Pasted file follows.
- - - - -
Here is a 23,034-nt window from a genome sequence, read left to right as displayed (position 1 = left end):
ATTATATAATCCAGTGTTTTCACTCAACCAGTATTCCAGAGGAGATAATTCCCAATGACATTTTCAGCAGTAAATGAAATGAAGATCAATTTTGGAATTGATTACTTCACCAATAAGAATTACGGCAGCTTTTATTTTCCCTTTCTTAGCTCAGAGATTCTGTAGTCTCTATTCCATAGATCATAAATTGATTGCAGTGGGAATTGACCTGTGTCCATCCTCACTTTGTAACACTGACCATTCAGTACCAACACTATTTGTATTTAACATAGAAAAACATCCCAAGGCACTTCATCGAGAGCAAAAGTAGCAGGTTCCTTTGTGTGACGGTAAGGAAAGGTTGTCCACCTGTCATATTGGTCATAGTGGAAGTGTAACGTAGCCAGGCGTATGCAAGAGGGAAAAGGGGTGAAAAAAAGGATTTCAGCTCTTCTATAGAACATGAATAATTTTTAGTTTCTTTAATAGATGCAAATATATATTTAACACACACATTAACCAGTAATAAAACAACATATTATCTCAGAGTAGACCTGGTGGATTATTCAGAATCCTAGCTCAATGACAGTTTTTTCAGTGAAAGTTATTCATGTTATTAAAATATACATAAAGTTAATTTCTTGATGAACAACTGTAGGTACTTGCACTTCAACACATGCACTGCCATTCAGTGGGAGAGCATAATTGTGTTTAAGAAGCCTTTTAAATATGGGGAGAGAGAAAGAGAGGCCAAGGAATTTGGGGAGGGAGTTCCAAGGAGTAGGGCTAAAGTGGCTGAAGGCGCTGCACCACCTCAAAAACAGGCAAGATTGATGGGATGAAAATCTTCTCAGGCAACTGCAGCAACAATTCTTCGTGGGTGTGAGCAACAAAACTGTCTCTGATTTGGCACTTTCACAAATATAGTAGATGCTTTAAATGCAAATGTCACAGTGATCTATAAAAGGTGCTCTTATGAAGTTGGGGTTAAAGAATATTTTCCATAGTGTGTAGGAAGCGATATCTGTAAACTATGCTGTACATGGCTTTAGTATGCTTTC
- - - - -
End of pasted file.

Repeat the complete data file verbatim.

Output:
Here is a 23,034-nt window from a genome sequence, read left to right as displayed (position 1 = left end):
ATTATATAATCCAGTGTTTTCACTCAACCAGTATTCCAGAGGAGATAATTCCCAATGACATTTTCAGCAGTAAATGAAATGAAGATCAATTTTGGAATTGATTACTTCACCAATAAGAATTACGGCAGCTTTTATTTTCCCTTTCTTAGCTCAGAGATTCTGTAGTCTCTATTCCATAGATCATAAATTGATTGCAGTGGGAATTGACCTGTGTCCATCCTCACTTTGTAACACTGACCATTCAGTACCAACACTATTTGTATTTAACATAGAAAAACATCCCAAGGCACTTCATCGAGAGCAAAAGTAGCAGGTTCCTTTGTGTGACGGTAAGGAAAGGTTGTCCACCTGTCATATTGGTCATAGTGGAAGTGTAACGTAGCCAGGCGTATGCAAGAGGGAAAAGGGGTGAAAAAAAGGATTTCAGCTCTTCTATAGAACATGAATAATTTTTAGTTTCTTTAATAGATGCAAATATATATTTAACACACACATTAACCAGTAATAAAACAACATATTATCTCAGAGTAGACCTGGTGGATTATTCAGAATCCTAGCTCAATGACAGTTTTTTCAGTGAAAGTTATTCATGTTATTAAAATATACATAAAGTTAATTTCTTGATGAACAACTGTAGGTACTTGCACTTCAACACATGCACTGCCATTCAGTGGGAGAGCATAATTGTGTTTAAGAAGCCTTTTAAATATGGGGAGAGAGAAAGAGAGGCCAAGGAATTTGGGGAGGGAGTTCCAAGGAGTAGGGCTAAAGTGGCTGAAGGCGCTGCACCACCTCAAAAACAGGCAAGATTGATGGGATGAAAATCTTCTCAGGCAACTGCAGCAACAATTCTTCGTGGGTGTGAGCAACAAAACTGTCTCTGATTTGGCACTTTCACAAATATAGTAGATGCTTTAAATGCAAATGTCACAGTGATCTATAAAAGGTGCTCTTATGAAGTTGGGGTTAAAGAATATTTTCCATAGTGTGTAGGAAGCGATATCTGTAAACTATGCTGTACATGGCTTTAGTATGCTTTC